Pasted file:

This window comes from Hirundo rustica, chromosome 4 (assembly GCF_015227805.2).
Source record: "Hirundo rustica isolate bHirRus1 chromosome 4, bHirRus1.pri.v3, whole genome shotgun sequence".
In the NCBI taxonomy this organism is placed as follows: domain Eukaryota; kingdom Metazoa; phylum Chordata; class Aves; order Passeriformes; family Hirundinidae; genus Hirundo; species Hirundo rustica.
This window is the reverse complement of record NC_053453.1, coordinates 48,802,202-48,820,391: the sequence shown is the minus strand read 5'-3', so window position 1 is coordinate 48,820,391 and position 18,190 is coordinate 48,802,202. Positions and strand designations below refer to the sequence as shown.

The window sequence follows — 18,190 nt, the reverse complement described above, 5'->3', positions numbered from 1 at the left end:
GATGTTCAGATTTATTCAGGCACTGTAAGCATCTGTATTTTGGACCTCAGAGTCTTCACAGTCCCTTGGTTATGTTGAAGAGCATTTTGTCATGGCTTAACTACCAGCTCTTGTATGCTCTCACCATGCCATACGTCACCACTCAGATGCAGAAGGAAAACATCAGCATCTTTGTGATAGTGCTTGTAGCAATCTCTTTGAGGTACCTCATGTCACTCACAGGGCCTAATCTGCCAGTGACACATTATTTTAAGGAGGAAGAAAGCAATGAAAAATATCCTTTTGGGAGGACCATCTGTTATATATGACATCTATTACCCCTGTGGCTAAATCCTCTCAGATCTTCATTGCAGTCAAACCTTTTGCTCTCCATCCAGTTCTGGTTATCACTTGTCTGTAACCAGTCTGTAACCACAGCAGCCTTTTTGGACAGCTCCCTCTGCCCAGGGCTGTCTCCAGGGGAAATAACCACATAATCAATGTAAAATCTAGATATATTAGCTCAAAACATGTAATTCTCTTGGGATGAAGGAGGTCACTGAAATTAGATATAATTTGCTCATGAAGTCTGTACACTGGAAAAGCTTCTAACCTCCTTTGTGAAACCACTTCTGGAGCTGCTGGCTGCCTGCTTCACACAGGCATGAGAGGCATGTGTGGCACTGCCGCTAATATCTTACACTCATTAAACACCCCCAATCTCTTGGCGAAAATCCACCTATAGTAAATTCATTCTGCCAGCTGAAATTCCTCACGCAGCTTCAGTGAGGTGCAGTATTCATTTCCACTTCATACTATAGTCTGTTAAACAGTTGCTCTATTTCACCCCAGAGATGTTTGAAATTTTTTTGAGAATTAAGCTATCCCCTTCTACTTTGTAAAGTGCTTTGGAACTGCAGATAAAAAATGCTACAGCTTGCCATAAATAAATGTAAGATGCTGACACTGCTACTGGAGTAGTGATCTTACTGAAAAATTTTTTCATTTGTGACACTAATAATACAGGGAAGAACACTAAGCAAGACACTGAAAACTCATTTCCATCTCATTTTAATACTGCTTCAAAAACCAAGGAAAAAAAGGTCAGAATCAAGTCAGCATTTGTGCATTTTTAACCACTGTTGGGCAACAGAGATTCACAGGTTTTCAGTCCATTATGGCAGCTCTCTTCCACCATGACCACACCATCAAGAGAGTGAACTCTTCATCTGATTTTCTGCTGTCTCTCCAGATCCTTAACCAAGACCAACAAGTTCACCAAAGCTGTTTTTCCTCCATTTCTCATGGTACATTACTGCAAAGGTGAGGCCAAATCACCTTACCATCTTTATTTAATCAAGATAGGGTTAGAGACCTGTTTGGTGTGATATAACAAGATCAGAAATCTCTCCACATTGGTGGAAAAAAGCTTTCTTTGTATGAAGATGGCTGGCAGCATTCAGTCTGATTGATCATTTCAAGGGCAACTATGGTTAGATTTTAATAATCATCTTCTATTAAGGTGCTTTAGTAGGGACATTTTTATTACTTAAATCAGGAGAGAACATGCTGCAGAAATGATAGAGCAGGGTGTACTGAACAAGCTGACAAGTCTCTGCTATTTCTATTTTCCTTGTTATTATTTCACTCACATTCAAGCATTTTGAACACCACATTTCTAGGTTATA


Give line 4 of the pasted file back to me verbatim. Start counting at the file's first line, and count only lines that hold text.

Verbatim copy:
This window is the reverse complement of record NC_053453.1, coordinates 48,802,202-48,820,391: the sequence shown is the minus strand read 5'-3', so window position 1 is coordinate 48,820,391 and position 18,190 is coordinate 48,802,202. Positions and strand designations below refer to the sequence as shown.